"Indeed," said the magician. "Since I am—in some respects—responsible for your distress, I am honour bound to help you if that is what you insist. And I can make you fall in love with the elleth, if you ask it. But I strongly—very strongly—recommend that, from now on, you let nature take its course. In any case, I will not do anything for seven days—that will give you time to make an informed decision—perhaps with the help of the lady herself?

"Now, since my carpet has just been returned by the cleaners, would you like me to take you home?"


"That was most enjoyable," said Haldir, as the carpet began its slow, spiralling descent into Hentmirë's courtyard.

The few minutes it had taken them to fly from the magician's house had been the most carefree he had experienced in a very long time. "The motion itself is invigorating," he continued, "but it is seeing other people's journeys—seeing how those journeys interweave—that begins to put one's own life into some sort of perspective..." He smiled ruefully at his uncharacteristic lapse into philosophy. "And, of course," he added, in his normal, slightly arrogant tone, "this would be a most efficient way to patrol Eryn Carantaur."

"Of course," said Niqmaddu.

As they landed in the small garden, Eowyn, who—as had become her custom in the mornings—was feeding the birds with kitchen scraps, came forward, smiling, to greet them. "Magus," she said, holding out her hand, "how nice to see you again."

"Good morning, your Highness," said Niqmaddu, bowing in his usual quicksilver manner. "How fortunate that you are out here—I believe the March Warden has something to discuss with you." He turned to Haldir. "I am sure that Princess Eowyn's advice will be invaluable. Now, if you will both excuse me, I shall go and pay my respects to the Lady of the House—and to your husband, Princess Eowyn—before I leave."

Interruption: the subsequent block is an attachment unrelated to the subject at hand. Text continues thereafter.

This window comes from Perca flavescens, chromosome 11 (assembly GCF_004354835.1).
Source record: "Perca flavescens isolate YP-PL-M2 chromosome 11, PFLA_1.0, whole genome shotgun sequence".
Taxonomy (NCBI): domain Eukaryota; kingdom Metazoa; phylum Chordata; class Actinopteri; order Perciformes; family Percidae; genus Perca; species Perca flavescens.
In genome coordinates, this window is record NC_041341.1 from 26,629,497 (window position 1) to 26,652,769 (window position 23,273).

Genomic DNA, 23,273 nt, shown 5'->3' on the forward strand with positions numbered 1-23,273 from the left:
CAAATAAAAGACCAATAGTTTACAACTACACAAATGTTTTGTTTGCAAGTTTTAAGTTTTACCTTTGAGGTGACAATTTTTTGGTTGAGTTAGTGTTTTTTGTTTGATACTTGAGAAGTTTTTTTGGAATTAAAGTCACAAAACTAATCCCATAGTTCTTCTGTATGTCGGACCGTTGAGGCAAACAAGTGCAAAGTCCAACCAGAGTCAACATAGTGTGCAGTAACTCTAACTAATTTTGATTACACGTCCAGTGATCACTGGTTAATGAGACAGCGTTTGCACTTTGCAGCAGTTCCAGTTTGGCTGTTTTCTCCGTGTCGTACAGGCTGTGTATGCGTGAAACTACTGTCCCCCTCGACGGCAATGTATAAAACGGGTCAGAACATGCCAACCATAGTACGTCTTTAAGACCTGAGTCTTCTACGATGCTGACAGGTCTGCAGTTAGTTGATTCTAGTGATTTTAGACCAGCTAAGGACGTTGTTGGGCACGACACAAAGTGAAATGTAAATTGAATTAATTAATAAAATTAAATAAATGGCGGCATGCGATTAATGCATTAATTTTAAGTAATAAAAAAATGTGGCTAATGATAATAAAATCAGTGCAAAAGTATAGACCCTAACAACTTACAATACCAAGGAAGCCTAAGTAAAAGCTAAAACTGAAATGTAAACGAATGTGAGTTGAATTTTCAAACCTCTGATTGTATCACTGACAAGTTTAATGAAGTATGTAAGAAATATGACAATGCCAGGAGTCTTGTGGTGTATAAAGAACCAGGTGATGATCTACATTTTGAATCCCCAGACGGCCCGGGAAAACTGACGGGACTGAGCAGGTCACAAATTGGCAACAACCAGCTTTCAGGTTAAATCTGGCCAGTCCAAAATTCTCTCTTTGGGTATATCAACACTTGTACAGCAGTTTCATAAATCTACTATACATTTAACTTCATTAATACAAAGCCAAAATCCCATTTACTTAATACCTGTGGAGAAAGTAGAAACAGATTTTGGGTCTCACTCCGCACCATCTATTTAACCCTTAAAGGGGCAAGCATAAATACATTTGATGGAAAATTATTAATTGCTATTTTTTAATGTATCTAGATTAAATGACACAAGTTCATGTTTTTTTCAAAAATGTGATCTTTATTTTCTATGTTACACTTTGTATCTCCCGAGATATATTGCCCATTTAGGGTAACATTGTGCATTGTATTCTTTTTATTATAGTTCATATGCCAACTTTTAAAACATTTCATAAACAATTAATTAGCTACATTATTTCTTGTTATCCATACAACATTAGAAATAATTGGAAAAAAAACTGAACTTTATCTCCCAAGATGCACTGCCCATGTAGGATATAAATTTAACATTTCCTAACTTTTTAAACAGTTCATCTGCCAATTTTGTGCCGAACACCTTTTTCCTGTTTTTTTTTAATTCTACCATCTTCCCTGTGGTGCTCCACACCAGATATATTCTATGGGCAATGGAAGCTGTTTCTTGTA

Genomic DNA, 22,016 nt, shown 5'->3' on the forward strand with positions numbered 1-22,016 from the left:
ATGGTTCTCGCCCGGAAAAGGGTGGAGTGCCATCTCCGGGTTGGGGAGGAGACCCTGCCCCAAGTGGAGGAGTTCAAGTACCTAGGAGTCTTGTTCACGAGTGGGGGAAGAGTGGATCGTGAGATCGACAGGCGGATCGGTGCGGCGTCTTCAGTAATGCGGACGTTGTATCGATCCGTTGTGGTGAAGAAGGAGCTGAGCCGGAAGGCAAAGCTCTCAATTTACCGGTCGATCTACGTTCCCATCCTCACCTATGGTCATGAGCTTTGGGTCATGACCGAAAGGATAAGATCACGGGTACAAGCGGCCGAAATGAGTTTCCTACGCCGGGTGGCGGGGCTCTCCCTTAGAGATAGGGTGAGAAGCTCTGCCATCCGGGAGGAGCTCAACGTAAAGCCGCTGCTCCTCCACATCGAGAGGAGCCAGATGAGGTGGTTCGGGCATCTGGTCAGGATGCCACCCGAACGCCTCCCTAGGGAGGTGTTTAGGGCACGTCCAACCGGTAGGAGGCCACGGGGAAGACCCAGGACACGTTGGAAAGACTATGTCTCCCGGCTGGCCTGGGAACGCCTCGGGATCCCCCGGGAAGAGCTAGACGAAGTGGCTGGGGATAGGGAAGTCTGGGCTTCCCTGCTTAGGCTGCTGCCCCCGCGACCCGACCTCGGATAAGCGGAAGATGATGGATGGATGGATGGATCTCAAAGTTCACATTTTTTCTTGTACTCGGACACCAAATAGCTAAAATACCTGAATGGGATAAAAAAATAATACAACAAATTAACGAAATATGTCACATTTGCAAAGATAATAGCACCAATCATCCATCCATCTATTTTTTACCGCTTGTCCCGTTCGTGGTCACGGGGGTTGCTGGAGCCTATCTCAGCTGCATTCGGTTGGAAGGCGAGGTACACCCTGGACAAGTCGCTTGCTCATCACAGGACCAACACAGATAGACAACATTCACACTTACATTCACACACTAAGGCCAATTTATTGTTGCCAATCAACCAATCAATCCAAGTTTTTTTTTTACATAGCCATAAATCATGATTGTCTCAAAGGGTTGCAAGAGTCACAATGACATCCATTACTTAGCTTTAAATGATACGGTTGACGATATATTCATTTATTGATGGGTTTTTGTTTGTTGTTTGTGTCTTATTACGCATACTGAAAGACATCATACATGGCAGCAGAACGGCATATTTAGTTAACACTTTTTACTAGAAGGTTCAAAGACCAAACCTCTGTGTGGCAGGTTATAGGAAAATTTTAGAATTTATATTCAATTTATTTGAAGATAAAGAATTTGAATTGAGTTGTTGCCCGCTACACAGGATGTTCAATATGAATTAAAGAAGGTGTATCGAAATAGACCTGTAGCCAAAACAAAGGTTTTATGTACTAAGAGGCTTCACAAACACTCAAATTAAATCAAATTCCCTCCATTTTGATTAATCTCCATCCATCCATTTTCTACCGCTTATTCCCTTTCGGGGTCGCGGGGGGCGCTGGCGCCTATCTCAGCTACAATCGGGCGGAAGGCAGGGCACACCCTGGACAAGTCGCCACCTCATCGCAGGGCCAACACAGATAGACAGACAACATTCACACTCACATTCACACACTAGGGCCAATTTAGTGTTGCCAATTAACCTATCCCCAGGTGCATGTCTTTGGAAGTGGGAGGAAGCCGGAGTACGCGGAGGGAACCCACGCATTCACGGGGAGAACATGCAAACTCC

"Well," said Eowyn, as they watched him disappear into the house, "he takes no prisoners!"


Vardamir opened the door.

"What took you so pricking long?" said Wolfram, angrily. He stumbled inside.

"I wasn't sure it was you," said the elf, barring the door, "what have you got there?"

"I thought we needed a new carpet—what do you think I've got, you pricking idiot? Light the candles!"

"You were supposed to deliver her—"

"Don't make me hurt you."

Wolfram dumped the unconscious elleth in his usual chair. "The Blue Parrot was being raided. I had to hide amongst the drunks in Hatja Square until all the fuss had died down." He opened the cupboard at the bottom of the dresser and, from his collection of pretty toys, selected a pair of silver manacles. "We'll have to keep her here until I find out what has happened to Abdi... Pity to waste these on her, though," he said, securing Cyllien's wrists—

He turned to Vardamir, suddenly. "What do you mean, you weren't sure it was me?"

"Someone was tapping at the door earlier. But he didn't give the right signal."

"Wonderful," said Wolfram. "Now we will have to move."



Contents page


Previous chapter: The Turquoise Gardens
A trip to the pleasure gardens; Haldir behaves badly.

Chapter 3

Next chapter: Ragamuffin
Fate lends a hand; Haldir and Ribhadda search for Cyllien.

Chapter 5

A camel caravan
Some pictures.

Chapter 2

The journey to Rihat

Chapter 2